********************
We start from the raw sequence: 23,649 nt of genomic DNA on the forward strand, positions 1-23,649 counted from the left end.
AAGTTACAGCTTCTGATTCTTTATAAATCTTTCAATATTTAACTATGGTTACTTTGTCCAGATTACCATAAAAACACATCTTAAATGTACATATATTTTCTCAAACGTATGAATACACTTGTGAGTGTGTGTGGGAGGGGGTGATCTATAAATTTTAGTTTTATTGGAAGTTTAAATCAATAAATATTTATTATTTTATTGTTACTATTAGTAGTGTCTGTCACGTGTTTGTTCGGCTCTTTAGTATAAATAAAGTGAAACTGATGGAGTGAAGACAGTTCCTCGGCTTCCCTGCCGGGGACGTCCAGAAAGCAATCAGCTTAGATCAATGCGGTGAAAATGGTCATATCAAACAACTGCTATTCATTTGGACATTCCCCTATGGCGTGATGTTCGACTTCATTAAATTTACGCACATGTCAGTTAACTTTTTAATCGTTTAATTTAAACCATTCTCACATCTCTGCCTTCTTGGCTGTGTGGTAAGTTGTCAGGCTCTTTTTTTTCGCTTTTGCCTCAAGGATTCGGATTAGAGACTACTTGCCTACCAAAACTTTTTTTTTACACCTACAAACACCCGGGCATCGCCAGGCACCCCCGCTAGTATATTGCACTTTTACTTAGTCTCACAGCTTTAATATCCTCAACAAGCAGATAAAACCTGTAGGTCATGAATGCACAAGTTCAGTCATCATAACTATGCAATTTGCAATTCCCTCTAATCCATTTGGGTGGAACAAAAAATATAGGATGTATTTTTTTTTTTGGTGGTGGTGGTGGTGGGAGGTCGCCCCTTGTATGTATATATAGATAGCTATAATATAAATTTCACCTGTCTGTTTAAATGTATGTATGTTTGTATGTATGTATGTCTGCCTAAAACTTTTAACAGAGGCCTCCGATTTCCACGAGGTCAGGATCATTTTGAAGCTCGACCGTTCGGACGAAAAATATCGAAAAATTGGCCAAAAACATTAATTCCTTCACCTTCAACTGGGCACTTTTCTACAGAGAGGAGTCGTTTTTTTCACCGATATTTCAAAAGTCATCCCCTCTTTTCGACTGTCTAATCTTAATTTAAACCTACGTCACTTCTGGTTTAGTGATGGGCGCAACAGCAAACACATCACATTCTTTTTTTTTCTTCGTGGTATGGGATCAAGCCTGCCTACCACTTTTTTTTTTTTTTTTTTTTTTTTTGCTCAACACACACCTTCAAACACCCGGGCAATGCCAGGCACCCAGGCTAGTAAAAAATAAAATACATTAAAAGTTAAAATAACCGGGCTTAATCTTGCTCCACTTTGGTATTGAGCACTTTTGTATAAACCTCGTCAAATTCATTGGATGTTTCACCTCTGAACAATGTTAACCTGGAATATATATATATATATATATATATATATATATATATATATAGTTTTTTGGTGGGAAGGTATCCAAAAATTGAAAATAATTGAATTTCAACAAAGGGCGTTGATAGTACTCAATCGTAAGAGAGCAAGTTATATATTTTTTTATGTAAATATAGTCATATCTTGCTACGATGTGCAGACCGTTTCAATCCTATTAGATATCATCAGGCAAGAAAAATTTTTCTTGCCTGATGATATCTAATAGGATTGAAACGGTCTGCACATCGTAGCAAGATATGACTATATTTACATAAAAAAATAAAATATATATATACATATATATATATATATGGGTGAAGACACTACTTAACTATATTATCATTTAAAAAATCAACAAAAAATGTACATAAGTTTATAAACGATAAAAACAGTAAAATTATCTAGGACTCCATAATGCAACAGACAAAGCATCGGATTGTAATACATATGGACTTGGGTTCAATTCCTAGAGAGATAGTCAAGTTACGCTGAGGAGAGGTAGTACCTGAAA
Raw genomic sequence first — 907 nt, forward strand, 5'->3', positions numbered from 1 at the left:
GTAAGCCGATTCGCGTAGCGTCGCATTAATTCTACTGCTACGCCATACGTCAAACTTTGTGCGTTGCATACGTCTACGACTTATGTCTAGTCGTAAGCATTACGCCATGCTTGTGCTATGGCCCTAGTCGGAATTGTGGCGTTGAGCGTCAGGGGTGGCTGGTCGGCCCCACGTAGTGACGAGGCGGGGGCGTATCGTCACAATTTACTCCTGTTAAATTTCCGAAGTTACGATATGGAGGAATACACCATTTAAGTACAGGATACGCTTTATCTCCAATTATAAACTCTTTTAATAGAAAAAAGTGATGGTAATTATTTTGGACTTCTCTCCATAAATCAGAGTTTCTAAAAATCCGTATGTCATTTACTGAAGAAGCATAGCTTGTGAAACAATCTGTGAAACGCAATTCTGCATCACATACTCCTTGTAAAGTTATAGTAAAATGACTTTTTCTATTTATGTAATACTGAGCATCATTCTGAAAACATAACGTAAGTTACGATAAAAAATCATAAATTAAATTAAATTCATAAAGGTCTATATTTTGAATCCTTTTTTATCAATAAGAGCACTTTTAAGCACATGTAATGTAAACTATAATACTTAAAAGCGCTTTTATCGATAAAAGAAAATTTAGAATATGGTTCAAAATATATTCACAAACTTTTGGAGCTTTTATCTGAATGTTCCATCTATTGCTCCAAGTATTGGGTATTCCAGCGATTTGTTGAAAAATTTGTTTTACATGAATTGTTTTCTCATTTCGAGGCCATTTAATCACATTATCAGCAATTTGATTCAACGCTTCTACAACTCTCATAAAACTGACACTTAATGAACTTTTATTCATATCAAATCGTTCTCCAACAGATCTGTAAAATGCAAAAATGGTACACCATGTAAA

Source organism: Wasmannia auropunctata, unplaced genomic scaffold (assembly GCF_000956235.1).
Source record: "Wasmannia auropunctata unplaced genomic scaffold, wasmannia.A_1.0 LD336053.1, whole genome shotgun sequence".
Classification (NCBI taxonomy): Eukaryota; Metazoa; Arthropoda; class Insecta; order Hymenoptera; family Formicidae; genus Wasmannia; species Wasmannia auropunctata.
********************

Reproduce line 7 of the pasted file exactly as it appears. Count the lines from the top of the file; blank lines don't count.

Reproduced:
Classification (NCBI taxonomy): Eukaryota; Metazoa; Arthropoda; class Insecta; order Hymenoptera; family Formicidae; genus Wasmannia; species Wasmannia auropunctata.